November 1, 2015
Teachers Talk - A Positive Attitude Through Difficult Times
Corinne Lindberg, Teaching Principal, Seventh-day Adventist Christian School, Saskatoon, SK

Remember that song from 1988 entitled “Don’t Worry, Be Happy” by Bobby McFerrin. It was a catchy tune with words that had people walking around humming and singing along to it. I listened to it the other day and began to think that I would like this to be my motto as a Seventh-day Adventist teacher and administrator. What do I have to worry about when I have the Lord keeping this entire world in His hands. But yet…
Each school year has been somewhat of a roller coaster. I have had highs and lows. This school year, I see the highs and lows that have happened, and I have sat here, thought about them and tried to reason why I didn’t have a more even school year with very few ups and downs. I could sit here and lay blame on everyone else while not looking at myself. Attitude has a lot to do with how my hours, days, weeks and year finally turn out. What is MY attitude every morning that shapes my day? Did I have a bad meeting the night before that didn’t end right which has put me in a bad attitude in the morning? Or maybe it is because I don’t always see my life and my actions through a more positive attitude. It is attitude that shapes each of days. Having a more positive attitude may change how we perceive what we may experience.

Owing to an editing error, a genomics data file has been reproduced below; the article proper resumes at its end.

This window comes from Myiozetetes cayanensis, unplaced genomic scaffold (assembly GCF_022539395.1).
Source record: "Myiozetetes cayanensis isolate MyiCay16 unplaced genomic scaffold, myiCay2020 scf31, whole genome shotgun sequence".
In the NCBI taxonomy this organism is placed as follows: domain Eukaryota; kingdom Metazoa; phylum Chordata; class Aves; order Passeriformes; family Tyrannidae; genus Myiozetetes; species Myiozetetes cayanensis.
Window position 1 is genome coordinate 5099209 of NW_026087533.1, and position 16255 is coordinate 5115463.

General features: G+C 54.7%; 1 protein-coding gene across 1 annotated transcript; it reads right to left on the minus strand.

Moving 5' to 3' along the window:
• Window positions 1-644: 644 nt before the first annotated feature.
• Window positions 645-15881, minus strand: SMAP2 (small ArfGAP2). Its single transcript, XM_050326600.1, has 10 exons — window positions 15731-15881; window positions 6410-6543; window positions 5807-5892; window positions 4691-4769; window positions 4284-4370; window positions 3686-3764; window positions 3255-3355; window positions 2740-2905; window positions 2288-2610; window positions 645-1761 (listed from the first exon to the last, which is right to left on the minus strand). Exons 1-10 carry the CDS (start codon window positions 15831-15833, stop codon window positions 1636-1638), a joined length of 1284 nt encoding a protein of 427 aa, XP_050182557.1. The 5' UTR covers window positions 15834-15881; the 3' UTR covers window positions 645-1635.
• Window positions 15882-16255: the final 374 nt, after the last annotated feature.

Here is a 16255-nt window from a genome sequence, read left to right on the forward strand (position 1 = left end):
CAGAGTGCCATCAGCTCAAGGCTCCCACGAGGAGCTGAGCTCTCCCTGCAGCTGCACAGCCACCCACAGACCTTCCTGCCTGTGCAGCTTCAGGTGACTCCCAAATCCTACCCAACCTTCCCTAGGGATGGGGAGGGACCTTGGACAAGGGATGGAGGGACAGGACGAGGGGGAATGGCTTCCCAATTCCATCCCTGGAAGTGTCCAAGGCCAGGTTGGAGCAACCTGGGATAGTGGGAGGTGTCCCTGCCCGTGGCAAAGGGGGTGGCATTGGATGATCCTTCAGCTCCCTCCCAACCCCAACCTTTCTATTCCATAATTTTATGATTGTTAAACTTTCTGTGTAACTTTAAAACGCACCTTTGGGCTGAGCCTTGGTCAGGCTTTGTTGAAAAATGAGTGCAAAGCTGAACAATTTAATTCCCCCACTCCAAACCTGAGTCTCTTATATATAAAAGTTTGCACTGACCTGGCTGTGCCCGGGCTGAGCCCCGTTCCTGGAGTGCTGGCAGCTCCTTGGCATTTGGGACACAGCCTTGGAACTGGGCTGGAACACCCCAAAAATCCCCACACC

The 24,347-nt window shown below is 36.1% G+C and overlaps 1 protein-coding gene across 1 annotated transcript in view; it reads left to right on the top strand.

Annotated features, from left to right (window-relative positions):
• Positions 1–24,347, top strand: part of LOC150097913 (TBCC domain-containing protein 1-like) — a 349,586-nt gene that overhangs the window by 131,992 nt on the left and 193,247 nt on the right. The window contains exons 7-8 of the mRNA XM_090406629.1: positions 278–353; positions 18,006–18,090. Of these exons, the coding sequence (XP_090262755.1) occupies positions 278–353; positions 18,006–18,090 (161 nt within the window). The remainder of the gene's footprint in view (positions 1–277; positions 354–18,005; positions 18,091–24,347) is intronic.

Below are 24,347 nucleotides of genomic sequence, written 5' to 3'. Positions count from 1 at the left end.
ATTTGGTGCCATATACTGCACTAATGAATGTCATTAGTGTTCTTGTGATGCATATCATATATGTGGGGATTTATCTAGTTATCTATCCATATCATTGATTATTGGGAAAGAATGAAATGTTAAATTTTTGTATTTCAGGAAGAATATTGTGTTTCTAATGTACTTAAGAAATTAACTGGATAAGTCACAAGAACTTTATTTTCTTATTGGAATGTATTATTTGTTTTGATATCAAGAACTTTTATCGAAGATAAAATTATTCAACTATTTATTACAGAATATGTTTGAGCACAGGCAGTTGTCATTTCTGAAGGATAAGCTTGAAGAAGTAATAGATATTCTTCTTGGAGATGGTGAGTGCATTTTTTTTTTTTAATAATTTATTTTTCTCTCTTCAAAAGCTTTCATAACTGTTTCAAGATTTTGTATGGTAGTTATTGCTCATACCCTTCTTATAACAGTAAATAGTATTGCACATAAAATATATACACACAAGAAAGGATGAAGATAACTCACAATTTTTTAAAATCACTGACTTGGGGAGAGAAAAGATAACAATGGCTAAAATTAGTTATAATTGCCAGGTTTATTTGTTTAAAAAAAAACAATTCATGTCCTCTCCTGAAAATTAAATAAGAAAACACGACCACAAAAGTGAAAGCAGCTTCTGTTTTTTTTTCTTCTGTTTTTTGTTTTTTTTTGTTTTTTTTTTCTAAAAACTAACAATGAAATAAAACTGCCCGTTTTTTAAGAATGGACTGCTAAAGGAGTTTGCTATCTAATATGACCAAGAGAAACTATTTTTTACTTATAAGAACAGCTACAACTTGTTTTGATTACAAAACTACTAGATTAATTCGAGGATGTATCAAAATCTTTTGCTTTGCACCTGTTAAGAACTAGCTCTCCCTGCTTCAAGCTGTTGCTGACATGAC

I have found myself thinking more about how I want to change this attitude that I have and possibly  influence the attitudes of those around me: my students, staff, school family, and personal family. I want to start rejoicing more as it states in Philippians 4:4 “Rejoice in the Lord always. I will say it again: Rejoice!
Preparing for my school morning worship, I came across a short story entitled “The Lost Horse“ which illustrates to me this exact attitude that I am seeking
A man who lived on the northern frontier of China was skilled in interpreting events. One day, for no reason, his horse ran away to the nomads across the border. Everyone tried to console him, but the father said, ‘What makes you so sure this isn’t a blessing?’ Some months later, his horse returned, bringing a splendid nomad stallion. Everyone congratulated him, but the father said, ‘What makes you so sure this isn’t a disaster?’ Their household was richer by a fine horse, which the son loved to ride. One day he fell and broke his hip.  Everyone tried to console him, but his father said, ‘What makes you so sure this isn’t a blessing?’
A year later the nomads came in force across the border, and every able-bodied man took his bow and went into battle.   The Chinese frontiersmen lost nine of every ten men.  Only because the son was lame did father and son survive to take car of each other.  Truly, blessing turns to disaster, and disaster to blessing.  The changes have no end, nor can the mystery be fathomed.”1
This story illustrates to me that I need to stay on a straight path with very little wavering. And the only way I can do that is to fully rely on God. I have realized this more every day as I watch the world around me and how people treat each other. I need to be living a life that has God as the center. He can help me to have a positive attitude when disasters (emotional, physical, or out of our control) strike. Every day that I awaken I don’t know what the day will be, a blessing or a disaster, but my Heavenly Father does. I need to trust God daily because He loves me and knows what is best for me. How about you?
1. “The Lost Horse” as told by Liu An, translated by Moss Roberts and C.N. Tay